Where Land and Sea Collide: Photographing Seascapes

As autumn fades and before snow covers the landscape my attention is drawn to the sea. From rocky shorelines to sandy beaches, I love photographing seascapes, especially during the golden hours around sunrise (maybe sunset for those of you on the west coast). Witnessing the first light of day as the sun peeks above the horizon is some of the most magical light you’ll find. Add to that the power of the sea and you have the makings of some truly spectacular photography.

Sunrise near Rye Harbor

Fortunately, where I live in New Hampshire I’m within an hour’s drive of the Atlantic coast. And while the New Hampshire seacoast may be relatively short, only 13 miles long, there is a wealth of possibilities to be found and photographed.

What to look for when photographing seascapes

Dramatic light on the NH seacoast.

Rocks and waves

One of the things I like the most about the New England seacoast, especially in New Hampshire and southern Maine where I do most of my seascape photography, is that there is a lot of rocky shoreline.

Nice sandy beaches are all well and good for a warm relaxing day in the sun, but one of the things that creates the never ending possibilities I mention above, are the rocks. Lots and lots of rocks.

Cairns on the Coast. Odiorne Point, Rye, NH.

A person could photograph the same short stretch of coastline every day for a month and never make the same photo twice. With the exception of a relative few photos, like the one below captured in Ogunquit, Maine, the majority of my seascapes have been photographed along a few short sections of the New Hampshire coast totaling less than a mile in length.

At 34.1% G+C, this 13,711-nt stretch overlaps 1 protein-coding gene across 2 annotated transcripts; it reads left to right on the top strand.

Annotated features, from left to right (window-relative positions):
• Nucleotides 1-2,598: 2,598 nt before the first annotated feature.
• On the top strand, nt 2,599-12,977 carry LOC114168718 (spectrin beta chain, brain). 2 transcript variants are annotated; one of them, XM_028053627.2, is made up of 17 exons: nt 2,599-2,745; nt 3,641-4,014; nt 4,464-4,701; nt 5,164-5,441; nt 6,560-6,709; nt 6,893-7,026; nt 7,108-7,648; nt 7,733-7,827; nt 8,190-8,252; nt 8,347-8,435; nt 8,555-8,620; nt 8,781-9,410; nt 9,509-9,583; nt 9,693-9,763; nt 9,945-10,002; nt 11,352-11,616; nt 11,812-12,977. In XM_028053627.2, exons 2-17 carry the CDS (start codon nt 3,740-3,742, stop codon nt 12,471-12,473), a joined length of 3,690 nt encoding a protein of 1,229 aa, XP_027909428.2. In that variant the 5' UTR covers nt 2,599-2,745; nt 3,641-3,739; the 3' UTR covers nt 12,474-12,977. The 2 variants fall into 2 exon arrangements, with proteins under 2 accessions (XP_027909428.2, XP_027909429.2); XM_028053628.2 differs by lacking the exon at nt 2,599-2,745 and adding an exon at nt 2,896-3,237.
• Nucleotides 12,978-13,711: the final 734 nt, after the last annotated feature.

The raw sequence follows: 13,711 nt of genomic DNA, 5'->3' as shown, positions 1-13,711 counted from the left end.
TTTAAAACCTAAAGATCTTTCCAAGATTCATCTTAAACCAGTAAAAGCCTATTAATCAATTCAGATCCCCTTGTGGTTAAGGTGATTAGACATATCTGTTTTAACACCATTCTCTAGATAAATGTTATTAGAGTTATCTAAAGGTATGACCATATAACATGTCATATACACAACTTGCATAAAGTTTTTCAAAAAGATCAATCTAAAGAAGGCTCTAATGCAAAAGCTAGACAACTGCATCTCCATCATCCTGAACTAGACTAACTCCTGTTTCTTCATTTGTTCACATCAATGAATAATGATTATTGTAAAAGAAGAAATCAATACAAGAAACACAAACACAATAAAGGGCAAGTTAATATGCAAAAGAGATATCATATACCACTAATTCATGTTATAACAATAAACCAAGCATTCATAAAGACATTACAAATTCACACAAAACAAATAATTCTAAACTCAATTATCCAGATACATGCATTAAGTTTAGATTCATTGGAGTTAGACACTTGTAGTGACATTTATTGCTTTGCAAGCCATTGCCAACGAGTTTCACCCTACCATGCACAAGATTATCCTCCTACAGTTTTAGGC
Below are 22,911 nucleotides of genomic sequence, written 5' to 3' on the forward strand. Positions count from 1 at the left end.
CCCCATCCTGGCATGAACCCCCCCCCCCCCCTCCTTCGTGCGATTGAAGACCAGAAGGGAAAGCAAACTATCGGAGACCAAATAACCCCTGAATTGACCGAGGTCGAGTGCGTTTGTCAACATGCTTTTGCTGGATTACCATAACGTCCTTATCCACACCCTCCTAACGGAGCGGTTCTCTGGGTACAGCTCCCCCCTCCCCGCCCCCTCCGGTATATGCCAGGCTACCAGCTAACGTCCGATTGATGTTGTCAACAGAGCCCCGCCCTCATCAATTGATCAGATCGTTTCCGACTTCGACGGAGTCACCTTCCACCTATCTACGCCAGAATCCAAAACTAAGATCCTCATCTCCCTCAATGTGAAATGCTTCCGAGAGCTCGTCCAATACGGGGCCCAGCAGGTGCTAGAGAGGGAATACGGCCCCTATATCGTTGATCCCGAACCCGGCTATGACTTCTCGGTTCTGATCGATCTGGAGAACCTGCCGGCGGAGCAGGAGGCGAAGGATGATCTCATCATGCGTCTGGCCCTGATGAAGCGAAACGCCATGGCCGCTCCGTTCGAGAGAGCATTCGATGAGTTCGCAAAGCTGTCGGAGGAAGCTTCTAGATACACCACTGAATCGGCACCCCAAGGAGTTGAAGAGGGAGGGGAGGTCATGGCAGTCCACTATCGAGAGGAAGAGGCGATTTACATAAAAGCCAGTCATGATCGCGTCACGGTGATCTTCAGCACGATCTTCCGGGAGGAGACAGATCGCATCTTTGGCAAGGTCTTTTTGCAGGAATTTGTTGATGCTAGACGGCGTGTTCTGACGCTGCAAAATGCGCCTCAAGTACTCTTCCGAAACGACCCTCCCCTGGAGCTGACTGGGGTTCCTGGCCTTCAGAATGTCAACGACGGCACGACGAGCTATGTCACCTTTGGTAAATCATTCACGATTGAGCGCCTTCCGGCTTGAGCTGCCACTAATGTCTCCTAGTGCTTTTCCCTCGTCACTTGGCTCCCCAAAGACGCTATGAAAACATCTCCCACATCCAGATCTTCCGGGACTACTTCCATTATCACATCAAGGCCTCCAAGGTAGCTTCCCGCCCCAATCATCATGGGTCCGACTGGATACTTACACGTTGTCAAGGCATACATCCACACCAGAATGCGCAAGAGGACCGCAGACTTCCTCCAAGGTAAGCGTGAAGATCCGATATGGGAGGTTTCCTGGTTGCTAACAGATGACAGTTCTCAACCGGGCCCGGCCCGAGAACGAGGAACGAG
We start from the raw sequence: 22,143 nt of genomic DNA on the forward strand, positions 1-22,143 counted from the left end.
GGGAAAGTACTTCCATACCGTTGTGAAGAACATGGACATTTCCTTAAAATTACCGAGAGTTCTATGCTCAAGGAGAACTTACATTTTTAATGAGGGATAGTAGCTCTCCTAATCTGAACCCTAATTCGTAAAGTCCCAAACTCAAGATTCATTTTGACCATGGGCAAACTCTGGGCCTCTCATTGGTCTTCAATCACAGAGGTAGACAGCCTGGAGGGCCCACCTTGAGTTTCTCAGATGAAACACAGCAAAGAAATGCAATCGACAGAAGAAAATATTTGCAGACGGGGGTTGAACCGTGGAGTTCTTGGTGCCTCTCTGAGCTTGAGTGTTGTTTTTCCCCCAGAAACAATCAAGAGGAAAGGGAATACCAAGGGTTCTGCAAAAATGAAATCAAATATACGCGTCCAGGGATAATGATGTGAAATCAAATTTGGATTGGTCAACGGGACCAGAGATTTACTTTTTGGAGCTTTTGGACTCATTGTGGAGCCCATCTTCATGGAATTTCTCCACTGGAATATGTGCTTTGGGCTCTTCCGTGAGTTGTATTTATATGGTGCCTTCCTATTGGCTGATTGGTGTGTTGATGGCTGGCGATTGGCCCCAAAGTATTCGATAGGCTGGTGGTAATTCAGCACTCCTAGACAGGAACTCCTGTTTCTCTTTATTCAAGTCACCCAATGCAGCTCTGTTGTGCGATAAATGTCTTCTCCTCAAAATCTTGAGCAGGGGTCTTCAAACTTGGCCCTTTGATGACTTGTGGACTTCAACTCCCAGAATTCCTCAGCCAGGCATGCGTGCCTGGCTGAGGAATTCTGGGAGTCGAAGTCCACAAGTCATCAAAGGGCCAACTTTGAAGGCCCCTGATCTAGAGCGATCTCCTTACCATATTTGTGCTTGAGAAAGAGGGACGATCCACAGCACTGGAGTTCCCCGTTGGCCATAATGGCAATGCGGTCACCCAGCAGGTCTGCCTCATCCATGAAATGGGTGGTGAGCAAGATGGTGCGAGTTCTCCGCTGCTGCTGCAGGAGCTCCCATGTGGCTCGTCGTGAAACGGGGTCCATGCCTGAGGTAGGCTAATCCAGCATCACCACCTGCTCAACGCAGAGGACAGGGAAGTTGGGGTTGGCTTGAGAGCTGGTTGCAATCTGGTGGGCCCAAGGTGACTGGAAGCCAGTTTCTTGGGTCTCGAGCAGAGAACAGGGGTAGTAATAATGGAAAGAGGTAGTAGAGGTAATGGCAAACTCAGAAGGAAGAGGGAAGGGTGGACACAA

Seaside boulders, Marginal Way, Ogunquit, ME.

I don’t only photograph on or near the rocks, just most of the time. Sometimes the simplicity of golden light reflecting off of wet sand and a breaking wave is all you need.

surf, sand, and golden light

Weather makes the photo

Most of my seascapes are planned around the weather. If I’m planning to head to the coast I’ll watch the weather forecast closely. What I want, and what I often gamble on, is a storm front and the associated clouds, passing out to sea around sunrise. What I’m betting on is the sun either rising above the horizon before the clouds block it out, or at least having it find a break in the clouds so they can be lit from below, which can make them look like they’re on fire.

Fire in the sky on a frigid morning.

The great clouds, though I wish there were more of them, are one of the things that makes the above photo for me. On a nice clear morning this would have been a much different, and quite boring, photo.

Crashing Surf, Nubble Light, Maine

Storms that have passed far out to sea, and the great big waves they cause, can be great for your photos.

However, you need to be very cautious when photographing them. The sea can be very unforgiving if you get too close and an unexpected waves hits you. Even if the wave doesn’t hurt you, if your camera takes a good dunk in salt water you can plan on buying a new one, because there’s no coming back from that.